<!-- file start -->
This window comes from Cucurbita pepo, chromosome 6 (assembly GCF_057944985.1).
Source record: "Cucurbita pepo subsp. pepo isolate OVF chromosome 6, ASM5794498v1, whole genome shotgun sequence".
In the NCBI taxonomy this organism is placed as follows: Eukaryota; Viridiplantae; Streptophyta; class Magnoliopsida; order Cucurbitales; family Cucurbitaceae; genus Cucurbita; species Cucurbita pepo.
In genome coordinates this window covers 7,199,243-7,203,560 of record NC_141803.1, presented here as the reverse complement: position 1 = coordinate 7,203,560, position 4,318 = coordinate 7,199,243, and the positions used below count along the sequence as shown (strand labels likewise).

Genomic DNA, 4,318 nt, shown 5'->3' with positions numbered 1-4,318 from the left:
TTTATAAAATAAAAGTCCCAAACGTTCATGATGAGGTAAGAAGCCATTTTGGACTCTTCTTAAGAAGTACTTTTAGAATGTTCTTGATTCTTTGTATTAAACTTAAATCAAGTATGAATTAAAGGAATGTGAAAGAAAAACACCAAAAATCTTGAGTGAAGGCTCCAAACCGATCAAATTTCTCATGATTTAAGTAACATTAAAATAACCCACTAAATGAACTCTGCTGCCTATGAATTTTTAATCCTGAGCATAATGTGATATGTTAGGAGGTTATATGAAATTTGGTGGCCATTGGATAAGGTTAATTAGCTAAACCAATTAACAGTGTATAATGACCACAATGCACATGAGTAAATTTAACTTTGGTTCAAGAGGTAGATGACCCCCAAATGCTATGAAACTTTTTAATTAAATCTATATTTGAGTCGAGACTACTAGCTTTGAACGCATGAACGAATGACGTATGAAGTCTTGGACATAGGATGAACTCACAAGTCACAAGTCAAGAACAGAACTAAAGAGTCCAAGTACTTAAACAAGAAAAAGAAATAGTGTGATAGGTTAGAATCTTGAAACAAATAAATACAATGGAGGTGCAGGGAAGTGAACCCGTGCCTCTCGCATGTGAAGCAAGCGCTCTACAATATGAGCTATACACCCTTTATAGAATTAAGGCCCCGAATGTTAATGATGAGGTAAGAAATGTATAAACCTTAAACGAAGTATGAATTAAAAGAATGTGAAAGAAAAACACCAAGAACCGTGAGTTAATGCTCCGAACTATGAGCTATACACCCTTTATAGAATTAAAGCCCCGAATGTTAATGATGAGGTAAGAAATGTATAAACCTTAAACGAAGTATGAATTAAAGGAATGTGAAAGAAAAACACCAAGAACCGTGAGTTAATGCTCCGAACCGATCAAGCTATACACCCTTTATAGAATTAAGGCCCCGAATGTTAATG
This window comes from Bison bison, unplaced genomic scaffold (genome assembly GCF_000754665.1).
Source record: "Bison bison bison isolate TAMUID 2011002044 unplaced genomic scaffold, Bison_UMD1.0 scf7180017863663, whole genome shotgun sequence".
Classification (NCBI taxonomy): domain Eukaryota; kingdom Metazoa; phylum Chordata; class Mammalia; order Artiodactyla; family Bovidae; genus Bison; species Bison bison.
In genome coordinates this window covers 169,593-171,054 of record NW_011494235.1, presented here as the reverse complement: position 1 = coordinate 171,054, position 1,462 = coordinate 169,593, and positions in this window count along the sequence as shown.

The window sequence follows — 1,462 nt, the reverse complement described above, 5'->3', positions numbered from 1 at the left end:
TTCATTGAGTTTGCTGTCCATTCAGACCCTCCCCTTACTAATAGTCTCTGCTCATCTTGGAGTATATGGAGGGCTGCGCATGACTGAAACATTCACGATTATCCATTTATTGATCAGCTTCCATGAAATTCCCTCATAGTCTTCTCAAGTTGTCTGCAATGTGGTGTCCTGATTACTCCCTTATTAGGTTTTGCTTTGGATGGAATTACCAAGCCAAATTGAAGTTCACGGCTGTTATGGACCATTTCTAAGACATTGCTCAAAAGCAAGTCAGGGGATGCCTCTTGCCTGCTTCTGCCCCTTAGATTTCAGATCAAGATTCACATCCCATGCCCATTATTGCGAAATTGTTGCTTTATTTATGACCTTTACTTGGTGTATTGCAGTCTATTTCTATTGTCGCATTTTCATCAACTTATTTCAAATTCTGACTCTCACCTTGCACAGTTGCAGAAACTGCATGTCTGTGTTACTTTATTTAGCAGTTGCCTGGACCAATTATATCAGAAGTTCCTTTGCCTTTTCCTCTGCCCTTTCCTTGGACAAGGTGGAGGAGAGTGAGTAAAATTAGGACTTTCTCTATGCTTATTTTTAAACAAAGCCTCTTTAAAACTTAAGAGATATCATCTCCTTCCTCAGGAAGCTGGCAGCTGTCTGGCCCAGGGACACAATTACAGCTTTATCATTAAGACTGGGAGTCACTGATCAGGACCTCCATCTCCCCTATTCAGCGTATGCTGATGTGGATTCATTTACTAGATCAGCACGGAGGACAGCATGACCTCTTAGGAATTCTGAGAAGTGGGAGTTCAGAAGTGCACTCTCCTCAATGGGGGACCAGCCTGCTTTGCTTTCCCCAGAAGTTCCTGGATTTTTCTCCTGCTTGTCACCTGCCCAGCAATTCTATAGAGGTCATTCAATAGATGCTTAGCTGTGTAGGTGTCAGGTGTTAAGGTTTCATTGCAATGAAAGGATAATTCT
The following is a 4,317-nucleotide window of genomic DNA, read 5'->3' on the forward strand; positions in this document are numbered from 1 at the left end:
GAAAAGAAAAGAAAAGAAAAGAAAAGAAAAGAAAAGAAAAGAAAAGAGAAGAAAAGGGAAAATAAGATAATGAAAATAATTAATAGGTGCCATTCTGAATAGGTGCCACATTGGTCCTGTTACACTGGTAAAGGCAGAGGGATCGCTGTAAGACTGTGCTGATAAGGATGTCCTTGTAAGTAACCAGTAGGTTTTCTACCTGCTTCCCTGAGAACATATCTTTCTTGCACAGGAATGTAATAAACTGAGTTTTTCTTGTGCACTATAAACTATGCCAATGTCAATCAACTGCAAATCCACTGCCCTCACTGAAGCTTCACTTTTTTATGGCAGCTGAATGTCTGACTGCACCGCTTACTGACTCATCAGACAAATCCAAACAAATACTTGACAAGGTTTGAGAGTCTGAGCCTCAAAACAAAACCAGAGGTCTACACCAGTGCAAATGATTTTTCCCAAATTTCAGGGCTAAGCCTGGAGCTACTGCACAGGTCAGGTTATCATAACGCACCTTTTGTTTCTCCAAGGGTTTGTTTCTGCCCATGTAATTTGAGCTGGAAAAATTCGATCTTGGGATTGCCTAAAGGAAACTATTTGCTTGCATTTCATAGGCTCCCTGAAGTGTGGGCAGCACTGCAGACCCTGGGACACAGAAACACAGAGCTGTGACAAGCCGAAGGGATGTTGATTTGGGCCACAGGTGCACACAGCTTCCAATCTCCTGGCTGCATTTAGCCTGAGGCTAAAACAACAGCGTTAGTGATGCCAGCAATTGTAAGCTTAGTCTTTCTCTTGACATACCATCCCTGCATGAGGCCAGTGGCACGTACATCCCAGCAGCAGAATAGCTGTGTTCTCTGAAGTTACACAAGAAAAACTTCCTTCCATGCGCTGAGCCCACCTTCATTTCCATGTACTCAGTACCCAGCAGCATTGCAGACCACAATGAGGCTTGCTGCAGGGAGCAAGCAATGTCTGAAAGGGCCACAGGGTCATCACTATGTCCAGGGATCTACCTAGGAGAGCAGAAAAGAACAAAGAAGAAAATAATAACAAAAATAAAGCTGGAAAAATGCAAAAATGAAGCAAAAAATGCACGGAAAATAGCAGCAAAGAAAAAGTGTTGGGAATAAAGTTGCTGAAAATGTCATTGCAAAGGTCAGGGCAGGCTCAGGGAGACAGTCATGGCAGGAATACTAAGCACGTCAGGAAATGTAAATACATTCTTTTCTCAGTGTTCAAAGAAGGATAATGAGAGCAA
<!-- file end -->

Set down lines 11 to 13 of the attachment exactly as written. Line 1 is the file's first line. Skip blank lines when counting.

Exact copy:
The window sequence follows — 1,462 nt, the reverse complement described above, 5'->3', positions numbered from 1 at the left end:
TTCATTGAGTTTGCTGTCCATTCAGACCCTCCCCTTACTAATAGTCTCTGCTCATCTTGGAGTATATGGAGGGCTGCGCATGACTGAAACATTCACGATTATCCATTTATTGATCAGCTTCCATGAAATTCCCTCATAGTCTTCTCAAGTTGTCTGCAATGTGGTGTCCTGATTACTCCCTTATTAGGTTTTGCTTTGGATGGAATTACCAAGCCAAATTGAAGTTCACGGCTGTTATGGACCATTTCTAAGACATTGCTCAAAAGCAAGTCAGGGGATGCCTCTTGCCTGCTTCTGCCCCTTAGATTTCAGATCAAGATTCACATCCCATGCCCATTATTGCGAAATTGTTGCTTTATTTATGACCTTTACTTGGTGTATTGCAGTCTATTTCTATTGTCGCATTTTCATCAACTTATTTCAAATTCTGACTCTCACCTTGCACAGTTGCAGAAACTGCATGTCTGTGTTACTTTATTTAGCAGTTGCCTGGACCAATTATATCAGAAGTTCCTTTGCCTTTTCCTCTGCCCTTTCCTTGGACAAGGTGGAGGAGAGTGAGTAAAATTAGGACTTTCTCTATGCTTATTTTTAAACAAAGCCTCTTTAAAACTTAAGAGATATCATCTCCTTCCTCAGGAAGCTGGCAGCTGTCTGGCCCAGGGACACAATTACAGCTTTATCATTAAGACTGGGAGTCACTGATCAGGACCTCCATCTCCCCTATTCAGCGTATGCTGATGTGGATTCATTTACTAGATCAGCACGGAGGACAGCATGACCTCTTAGGAATTCTGAGAAGTGGGAGTTCAGAAGTGCACTCTCCTCAATGGGGGACCAGCCTGCTTTGCTTTCCCCAGAAGTTCCTGGATTTTTCTCCTGCTTGTCACCTGCCCAGCAATTCTATAGAGGTCATTCAATAGATGCTTAGCTGTGTAGGTGTCAGGTGTTAAGGTTTCATTGCAATGAAAGGATAATTCT
The following is a 4,317-nucleotide window of genomic DNA, read 5'->3' on the forward strand; positions in this document are numbered from 1 at the left end: